DAYTON, Ohio – Another day, another defensive gem for the Wright State Raiders as they held Loyola to 29.4 percent shooting for the game and 15.4 percent in the second half to get a homecourt win, 68-47.

The final score was not a true indication of how tight the game was until the end. It took a Wright State defensive lock-down that held Loyola scoreless from the 9:46 mark until there was 2:02 left in the game to put the Ramblers away for good. In the same time frame the Raiders were not exactly shooting lights out, but they did manage to score 14 points thanks to their foul shooting, which accounted for nine of those points.

Loyola’s Walt Gibler finally got some points on the board to end the scoring drought when he made two free throws after getting fouled by Will Graham. Two more free throws by Loyola’s Courtney Stanley and the Ramblers were done scoring for the game. They made just four field goals in the second half.

“Their defense is very good, we had to have better ball movement and defend better against the three,” said Loyola coach Jim Whitesell. “We have to rebound better too. We played well for spurts, we just didn’t have enough good minutes to beat Wright State.”

Wright State (11-8, 5-3 Horizon) held a 41-30 lead at the half. The Ramblers came out and went on a 10-3 run in the first five minutes to cut the lead to 44-40 on a layup by J. R. Blount, another by Gibler and a 3-pointer by Justin Cerasoli. After that Loyola (11-9, 3-5 HL) scored just seven more points in the game.

For Wright State, in the second half Cory Cooperwood came alive to score 10 points after not scoring in the first half.

In the first half Cerasoli hit a 3-pointer 52 seconds into the game to give Loyola their biggest lead of the game at 3-0. The score went back and forth until with 11:26 left in the first half Loyola had a 17-15 lead, then 43 seconds later when Wright State’s Todd Brown hit a 3-pointer to give the Raiders the lead that would hold the rest of the game.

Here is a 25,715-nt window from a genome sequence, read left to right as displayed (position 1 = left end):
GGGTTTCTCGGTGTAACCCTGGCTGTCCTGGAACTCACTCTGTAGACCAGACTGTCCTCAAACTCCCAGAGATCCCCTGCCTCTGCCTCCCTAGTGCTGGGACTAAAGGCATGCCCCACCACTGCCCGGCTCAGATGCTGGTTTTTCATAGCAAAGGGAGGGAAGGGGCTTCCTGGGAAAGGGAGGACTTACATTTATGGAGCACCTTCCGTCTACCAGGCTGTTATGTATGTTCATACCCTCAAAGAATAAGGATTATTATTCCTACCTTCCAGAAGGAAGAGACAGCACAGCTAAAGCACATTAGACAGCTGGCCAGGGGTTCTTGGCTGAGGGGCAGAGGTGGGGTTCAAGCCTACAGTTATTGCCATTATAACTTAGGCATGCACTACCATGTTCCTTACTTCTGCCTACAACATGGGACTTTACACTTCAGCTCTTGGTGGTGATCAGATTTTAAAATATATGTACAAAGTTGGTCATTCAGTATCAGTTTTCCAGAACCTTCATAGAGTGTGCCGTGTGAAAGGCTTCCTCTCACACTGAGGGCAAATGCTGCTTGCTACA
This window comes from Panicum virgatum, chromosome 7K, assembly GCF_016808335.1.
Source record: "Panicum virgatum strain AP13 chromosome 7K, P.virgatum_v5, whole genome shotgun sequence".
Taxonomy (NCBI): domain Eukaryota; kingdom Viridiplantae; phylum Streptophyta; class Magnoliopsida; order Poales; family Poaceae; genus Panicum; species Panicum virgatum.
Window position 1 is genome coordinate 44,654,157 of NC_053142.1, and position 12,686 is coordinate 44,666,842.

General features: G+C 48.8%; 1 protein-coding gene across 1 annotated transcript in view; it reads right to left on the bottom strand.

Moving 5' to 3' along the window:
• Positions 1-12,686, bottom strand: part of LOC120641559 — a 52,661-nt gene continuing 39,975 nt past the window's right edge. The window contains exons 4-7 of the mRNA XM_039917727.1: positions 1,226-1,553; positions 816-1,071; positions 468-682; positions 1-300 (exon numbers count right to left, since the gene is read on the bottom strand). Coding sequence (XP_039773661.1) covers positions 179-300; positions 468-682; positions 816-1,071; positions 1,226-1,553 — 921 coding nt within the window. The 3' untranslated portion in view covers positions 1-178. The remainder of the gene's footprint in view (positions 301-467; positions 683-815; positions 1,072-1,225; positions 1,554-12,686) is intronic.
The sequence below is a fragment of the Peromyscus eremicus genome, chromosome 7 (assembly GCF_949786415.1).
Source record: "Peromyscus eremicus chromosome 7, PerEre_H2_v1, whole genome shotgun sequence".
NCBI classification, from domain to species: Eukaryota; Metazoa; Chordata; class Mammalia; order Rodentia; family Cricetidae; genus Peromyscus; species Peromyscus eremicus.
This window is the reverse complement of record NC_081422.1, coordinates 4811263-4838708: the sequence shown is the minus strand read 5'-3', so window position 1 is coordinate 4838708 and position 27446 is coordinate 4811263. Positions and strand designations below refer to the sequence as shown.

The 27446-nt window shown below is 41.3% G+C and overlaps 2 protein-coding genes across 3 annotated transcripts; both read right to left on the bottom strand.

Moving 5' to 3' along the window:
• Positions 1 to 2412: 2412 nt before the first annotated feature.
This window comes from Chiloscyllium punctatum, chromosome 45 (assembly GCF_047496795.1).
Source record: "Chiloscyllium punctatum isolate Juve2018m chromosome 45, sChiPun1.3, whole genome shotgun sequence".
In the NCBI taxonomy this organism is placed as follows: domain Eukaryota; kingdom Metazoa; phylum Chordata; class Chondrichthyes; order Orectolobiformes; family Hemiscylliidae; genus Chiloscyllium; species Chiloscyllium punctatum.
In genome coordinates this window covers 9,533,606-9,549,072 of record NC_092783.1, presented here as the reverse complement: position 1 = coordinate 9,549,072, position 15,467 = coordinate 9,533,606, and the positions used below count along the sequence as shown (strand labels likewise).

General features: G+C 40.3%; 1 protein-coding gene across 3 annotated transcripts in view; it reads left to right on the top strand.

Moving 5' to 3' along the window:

The game plan the Raiders used worked well. Wright State coach Brad Brownell wanted his team to concentrate on rebounding and defending Loyola’s guards and it worked pretty well with the Raiders holding a 38-30 rebounding edge and keeping Loyola’s guards from scoring in double figures.

He said, “We did what we were trying to do. Their guards are so good, you are trying to keep them from penetrating. Then you want to keep them off the glass. Offensively we tried to be aggressive and try to have a little better flow.”


  • Wright State has won 11 of the last 13 games, losing only to ranked programs, Wake Forest and Butler, both on the road.
  • When Loyola scores at least 70 points, good things happen. Last year the Ramblers were 7-0 hitting the 70 mark. Dating back to the 2005-06 season they are 17-2 when scoring 70 and this year they are 5-1.
  • Wright State leads the all-time series 16-14.
  • Loyola’s next game is on Saturday at Detroit at 1:05 p.m., and it is televised on Fox Sports Detroit.
  • Wright State’s next game is Saturday against UIC at home at 7 p.m.

Horizon League Notebook – Scheduling Issues and Cupcakes

by - Published December 18, 2008 in Conference Notes

When college basketball begins each November (soon to be October?), scheduling disparities make it difficult to evaluate teams early, even harder to compare them. Mid-majors like the teams in our league often have incredibly uneven schedules; for example, Detroit played NAIA Division II Aquinas College on Wednesday night, managing a 58-48 win at home, but is now en route to Champaign-Urbana for a game tomorrow night at Illinois.

This happens for reasons many of you are familiar with: first, there just aren’t always enough regional mid-majors – particularly outside of the northeast – to fill up one another’s schedules. Second, while major programs generally won’t play at mid-majors, the financial “guarantees” they pay to mid-major programs to play in their gyms provide resources many universities depend on to fund their basketball programs. Third, recognizing that casual and less knowledgeable fans (including some in the ranks of university administrators and boosters) just count wins and losses each season, irrespective of the opponents, mid-major coaches who like their jobs often lobby to play schools from lesser Division I conferences, Division II and Division III opponents, and NAIA schools. Fourth, many coaches believe that at least some wins during the season – no matter against whom – are essential to help maintain the enthusiasm and commitment of their players.